There’s no doubt that Brisbane’s market industry has boomed over the past year or so. From Jan Powers to Boggo Road, we seem to see a new market pop up every few weeks. So what does it take for one market to stand out from the rest?

Passion, perseverance and a fresh perspective are the answer for David Bostock, the self-professed “artistic director” of West End’s brand new “real” farmers’ market, which opened its stalls on Boundary Street for the first time last Sunday. This market doesn’t aim to compete with Jan Power or Davies Park in size and quantity. But what it does have going for it is a commitment to local farmers and to fresh, great quality produce.

The Boundary Street ‘Real’ Farmers Market gathers local farmers from around Queensland and northern New South Wales, giving them a place to share their produce directly with locals from West End and wider Brisbane.

The West End Magazine

But for David, it’s not just about where the food is coming from, it’s also about what’s in it. “If we were eating foods that didn’t have these chemicals and pesticides that are coming in from overseas, we’d be a lot healthier. What I’ve tried to get is the farmers to sell the fruit that they’ve picked on Tuesday or Wednesday so it still has all the nutrients,” he says.

No stranger to the scene, David has been involved in markets for more than 12 years and has seen a lot of changes in that time. As Brisbane markets grow in size and popularity, market owners have seen the opportunity to make profits soar, jacking up stall prices to a figure unaffordable to the regional farmers who also have to pay for travel costs on top.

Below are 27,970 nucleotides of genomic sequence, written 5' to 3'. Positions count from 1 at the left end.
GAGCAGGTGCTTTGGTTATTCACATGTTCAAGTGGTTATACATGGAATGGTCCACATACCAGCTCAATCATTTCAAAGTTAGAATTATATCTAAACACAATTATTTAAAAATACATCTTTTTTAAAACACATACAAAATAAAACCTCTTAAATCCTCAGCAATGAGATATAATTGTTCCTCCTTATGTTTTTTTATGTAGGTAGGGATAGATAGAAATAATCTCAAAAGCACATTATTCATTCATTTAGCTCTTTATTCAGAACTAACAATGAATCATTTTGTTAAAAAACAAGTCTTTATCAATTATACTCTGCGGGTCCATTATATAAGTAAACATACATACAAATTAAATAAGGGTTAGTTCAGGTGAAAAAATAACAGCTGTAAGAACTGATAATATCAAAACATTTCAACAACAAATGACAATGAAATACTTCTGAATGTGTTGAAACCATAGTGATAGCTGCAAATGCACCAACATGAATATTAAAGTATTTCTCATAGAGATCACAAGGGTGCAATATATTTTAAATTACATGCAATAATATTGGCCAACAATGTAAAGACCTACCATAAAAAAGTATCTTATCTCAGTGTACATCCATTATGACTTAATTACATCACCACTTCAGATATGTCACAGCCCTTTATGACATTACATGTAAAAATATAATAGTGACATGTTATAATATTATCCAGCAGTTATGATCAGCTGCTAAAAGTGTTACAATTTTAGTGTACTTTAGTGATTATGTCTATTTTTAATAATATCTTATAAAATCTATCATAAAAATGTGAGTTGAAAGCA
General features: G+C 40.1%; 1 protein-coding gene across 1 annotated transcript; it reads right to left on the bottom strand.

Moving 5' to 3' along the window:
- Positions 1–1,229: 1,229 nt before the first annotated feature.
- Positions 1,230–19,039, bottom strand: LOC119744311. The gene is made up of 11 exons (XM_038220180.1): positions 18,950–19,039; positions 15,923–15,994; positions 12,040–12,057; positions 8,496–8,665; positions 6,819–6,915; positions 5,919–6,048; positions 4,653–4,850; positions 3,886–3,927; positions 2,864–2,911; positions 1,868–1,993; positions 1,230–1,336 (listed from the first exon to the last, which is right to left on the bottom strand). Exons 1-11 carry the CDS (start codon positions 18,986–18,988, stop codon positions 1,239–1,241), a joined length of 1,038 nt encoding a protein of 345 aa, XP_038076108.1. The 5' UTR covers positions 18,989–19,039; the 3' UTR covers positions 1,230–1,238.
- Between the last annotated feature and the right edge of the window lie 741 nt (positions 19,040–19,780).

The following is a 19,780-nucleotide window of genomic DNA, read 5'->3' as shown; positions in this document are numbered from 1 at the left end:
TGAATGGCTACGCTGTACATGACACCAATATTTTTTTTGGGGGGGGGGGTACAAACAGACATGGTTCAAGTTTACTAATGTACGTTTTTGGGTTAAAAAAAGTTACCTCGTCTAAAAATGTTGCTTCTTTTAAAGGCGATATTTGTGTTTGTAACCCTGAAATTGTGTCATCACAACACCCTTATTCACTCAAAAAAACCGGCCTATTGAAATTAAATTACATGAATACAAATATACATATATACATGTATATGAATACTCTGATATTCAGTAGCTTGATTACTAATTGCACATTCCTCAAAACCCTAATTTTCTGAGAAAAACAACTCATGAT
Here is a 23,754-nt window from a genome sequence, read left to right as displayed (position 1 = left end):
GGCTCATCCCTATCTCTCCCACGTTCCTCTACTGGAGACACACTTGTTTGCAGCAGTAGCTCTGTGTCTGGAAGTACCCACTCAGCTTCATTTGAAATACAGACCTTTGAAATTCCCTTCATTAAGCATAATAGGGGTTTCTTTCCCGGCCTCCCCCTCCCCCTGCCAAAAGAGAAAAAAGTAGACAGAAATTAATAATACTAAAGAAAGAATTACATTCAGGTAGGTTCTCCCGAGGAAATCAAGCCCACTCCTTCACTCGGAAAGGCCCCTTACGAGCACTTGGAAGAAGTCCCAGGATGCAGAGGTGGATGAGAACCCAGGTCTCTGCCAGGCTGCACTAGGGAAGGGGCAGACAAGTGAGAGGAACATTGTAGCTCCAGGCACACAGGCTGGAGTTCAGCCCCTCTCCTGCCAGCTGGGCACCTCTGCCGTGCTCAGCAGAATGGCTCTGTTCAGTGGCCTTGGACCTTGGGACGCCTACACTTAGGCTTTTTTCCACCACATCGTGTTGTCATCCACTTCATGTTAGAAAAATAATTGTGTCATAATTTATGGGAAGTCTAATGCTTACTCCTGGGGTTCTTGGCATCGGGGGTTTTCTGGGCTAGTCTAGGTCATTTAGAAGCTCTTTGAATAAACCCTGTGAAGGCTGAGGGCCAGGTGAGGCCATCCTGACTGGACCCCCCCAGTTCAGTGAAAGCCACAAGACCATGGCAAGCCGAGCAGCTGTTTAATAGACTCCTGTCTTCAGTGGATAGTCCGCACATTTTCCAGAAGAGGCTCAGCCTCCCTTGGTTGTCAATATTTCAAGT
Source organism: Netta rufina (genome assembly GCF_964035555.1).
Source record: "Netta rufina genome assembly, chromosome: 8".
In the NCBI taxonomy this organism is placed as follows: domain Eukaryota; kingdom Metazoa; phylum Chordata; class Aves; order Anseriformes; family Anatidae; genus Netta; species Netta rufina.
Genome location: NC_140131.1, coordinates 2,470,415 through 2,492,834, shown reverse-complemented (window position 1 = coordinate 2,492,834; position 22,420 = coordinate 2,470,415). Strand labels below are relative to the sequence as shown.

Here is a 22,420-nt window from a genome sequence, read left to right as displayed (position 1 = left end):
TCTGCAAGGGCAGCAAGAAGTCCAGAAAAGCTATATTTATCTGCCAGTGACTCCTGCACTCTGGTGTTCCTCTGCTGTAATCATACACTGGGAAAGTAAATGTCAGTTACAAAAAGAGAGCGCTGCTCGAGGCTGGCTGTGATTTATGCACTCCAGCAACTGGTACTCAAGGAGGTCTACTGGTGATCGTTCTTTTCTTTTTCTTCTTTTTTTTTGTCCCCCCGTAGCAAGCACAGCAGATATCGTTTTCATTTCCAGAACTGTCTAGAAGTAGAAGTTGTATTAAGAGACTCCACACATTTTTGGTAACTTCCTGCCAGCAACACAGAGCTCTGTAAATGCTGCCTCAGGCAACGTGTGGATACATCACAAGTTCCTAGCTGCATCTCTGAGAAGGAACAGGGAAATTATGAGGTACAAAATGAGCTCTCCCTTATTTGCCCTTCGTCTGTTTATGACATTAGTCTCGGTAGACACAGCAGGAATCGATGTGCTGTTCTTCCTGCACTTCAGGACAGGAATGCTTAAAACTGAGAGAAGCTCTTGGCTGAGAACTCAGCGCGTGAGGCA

What this means is markets dominated by resellers, poorer quality produce for buyers and local farmers left without a place to sell the fruit and vegetables that they devote their time and effort to growing.

The West End Magazine

Local Sunshine Coast farmers at the market

That’s why David is avid about offering an alternative to Brisbane’s market-goers and producers.  For the first month, farmers will get to set up shop for free, and after that will pay just $55 to cover the cost of staff and site-maintenance, a more manageable price compared to the $150+ they would have to pay elsewhere.

As a producer, Jenny Whittaker was excited to be at her first Brisbane market last Sunday, selling a wonderful range of freshly-picked fruit and vegetables from Killarney and the Granite Belt region, just a couple of hours south-west of Brisbane. For Jenny, who represents a cooperative of local farmers from South-East Queensland, the markets provide a fun and welcoming meeting place for farmers and consumers, and West End was the perfect place to do it. “I think in this particular community there are a lot of savvy consumers and they’re very aware of the health benefits of eating fresh, local produce. It’s lovely to know where your produce has come from, and to get it here straight from the farm is just so much better for you and for your health,” she says.

Fun for the family: Old McDonald's Farm

But although produce is the main focus, the Boundary Street Farmers Markets also have a lot of fun activities for the family, including Old McDonald’s petting zoo, a kid’s jumping castle, and plenty of delicious food stalls where visitors can catch up over brunch and a coffee.

And while still starting small, the Boundary Street Farmers Market expects to gradually grow in size, while still maintaining its strong community roots.

Words by Marian Faa